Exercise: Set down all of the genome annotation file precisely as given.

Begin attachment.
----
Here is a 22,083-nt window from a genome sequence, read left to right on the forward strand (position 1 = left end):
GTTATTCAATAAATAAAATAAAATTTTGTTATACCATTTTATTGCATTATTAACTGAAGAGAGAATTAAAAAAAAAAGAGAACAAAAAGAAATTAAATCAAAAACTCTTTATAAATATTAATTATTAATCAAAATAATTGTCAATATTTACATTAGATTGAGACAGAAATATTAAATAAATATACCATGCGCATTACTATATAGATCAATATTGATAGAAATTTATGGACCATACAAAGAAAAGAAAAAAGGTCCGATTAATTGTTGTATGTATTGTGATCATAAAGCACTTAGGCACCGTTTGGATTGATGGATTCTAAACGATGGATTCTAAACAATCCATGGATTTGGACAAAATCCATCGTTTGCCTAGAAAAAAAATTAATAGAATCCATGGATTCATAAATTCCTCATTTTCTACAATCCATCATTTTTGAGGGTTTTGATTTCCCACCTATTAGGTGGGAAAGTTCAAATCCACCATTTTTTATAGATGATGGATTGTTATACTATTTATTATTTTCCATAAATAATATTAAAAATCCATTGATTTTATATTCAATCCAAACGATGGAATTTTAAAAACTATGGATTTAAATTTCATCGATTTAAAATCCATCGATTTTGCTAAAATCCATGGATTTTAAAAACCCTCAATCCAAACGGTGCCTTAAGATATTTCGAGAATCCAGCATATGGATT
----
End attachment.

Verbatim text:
Here is a 22,083-nt window from a genome sequence, read left to right on the forward strand (position 1 = left end):
GTTATTCAATAAATAAAATAAAATTTTGTTATACCATTTTATTGCATTATTAACTGAAGAGAGAATTAAAAAAAAAAGAGAACAAAAAGAAATTAAATCAAAAACTCTTTATAAATATTAATTATTAATCAAAATAATTGTCAATATTTACATTAGATTGAGACAGAAATATTAAATAAATATACCATGCGCATTACTATATAGATCAATATTGATAGAAATTTATGGACCATACAAAGAAAAGAAAAAAGGTCCGATTAATTGTTGTATGTATTGTGATCATAAAGCACTTAGGCACCGTTTGGATTGATGGATTCTAAACGATGGATTCTAAACAATCCATGGATTTGGACAAAATCCATCGTTTGCCTAGAAAAAAAATTAATAGAATCCATGGATTCATAAATTCCTCATTTTCTACAATCCATCATTTTTGAGGGTTTTGATTTCCCACCTATTAGGTGGGAAAGTTCAAATCCACCATTTTTTATAGATGATGGATTGTTATACTATTTATTATTTTCCATAAATAATATTAAAAATCCATTGATTTTATATTCAATCCAAACGATGGAATTTTAAAAACTATGGATTTAAATTTCATCGATTTAAAATCCATCGATTTTGCTAAAATCCATGGATTTTAAAAACCCTCAATCCAAACGGTGCCTTAAGATATTTCGAGAATCCAGCATATGGATT